So to summarize my views:

We need to pursue the conditions necessary for solid reflective, collaborative cultures at schools. These are dynamic processes that rely on the leadership and inspiration of everyone involved. They require trust to be invested in our school leaders, who in turn need to trust their teachers to engage in this often open-ended work. Constant pressure to raise test scores and top-down mandates destroy this. These external pressures do not add coherence—they subtract it. Teachers need autonomy and time, and they need support, access to partners, the use of strong models of collaboration, and small class sizes so they are not overwhelmed every day. We need to strengthen, not eliminate due process, when we ask teachers to open their classroom practices to one another and reflect honestly about their practice.

[Editors’ Note: The Bill & Melinda Gates foundation helps support coverage of business and innovation in Education Week.]

Update: The Mills Teacher Scholars has just released this video showcasing their work with 90 teachers across the Oakland/Berkeley area.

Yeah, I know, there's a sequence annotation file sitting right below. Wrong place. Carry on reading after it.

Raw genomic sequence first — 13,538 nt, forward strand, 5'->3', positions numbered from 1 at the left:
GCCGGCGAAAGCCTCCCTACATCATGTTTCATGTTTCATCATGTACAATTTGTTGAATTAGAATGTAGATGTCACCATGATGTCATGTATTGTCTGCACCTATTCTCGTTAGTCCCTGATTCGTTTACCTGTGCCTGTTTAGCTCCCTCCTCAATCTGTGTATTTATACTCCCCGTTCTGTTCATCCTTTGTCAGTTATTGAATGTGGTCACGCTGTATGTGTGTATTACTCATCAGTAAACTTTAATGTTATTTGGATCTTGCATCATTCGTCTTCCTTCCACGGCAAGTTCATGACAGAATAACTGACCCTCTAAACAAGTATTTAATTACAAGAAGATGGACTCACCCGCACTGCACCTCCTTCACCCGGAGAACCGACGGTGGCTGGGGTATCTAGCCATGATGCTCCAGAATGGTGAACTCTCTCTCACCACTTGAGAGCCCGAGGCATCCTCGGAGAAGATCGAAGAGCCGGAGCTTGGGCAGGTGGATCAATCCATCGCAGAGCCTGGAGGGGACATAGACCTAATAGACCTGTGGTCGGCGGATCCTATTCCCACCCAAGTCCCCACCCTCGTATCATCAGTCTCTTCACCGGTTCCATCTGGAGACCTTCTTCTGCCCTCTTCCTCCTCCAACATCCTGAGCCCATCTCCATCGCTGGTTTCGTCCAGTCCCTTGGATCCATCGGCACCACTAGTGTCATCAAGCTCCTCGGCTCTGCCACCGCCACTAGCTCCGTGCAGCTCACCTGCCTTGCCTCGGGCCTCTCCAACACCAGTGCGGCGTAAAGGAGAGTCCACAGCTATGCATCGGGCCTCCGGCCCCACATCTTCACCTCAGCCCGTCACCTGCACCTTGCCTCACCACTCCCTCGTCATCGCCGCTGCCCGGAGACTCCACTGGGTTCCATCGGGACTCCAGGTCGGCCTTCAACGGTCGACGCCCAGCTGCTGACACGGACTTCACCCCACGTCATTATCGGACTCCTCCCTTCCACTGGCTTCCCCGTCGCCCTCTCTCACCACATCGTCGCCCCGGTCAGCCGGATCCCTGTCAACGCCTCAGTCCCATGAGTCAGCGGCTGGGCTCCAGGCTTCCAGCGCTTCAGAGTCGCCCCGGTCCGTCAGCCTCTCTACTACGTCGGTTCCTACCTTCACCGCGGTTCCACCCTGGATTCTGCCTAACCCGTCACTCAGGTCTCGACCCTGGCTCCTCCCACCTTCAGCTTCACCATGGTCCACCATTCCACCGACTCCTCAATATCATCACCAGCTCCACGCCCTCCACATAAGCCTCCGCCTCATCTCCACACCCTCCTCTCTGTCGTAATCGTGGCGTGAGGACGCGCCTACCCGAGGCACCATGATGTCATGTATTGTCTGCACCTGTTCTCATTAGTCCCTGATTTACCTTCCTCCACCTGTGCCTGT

What do you think about the models of professional growth and evaluation described here? How should we build a strong teaching profession?

NCTQ Study of Assessment in Teacher Preparation Courses Flunks

In May, 2012, the National Council on Teacher Quality (NCTQ) issued a report entitled: What Teacher Education Programs Teach About K – 12 Assessment.   Anthony Cody mentioned this study in a recent post entitled Payola Policy: NCTQ Prepares its Hit on Schools of Education.

The title intrigued me, so I went over to the NCTQ website, and read and studied the report which is about what education courses teach about assessment.  This post is my review of the NCTQ study, and I hope after you finish reading the post you will realize how bogus reports like these are, especially given the quality of research that professors of education have been doing for decades.  The study reviewed here would never have been published in a reputable journal of research in education, not only in the U.S., but in any other country in the world.   I’ll make it clear in this post why I make this claim.

The NCTQ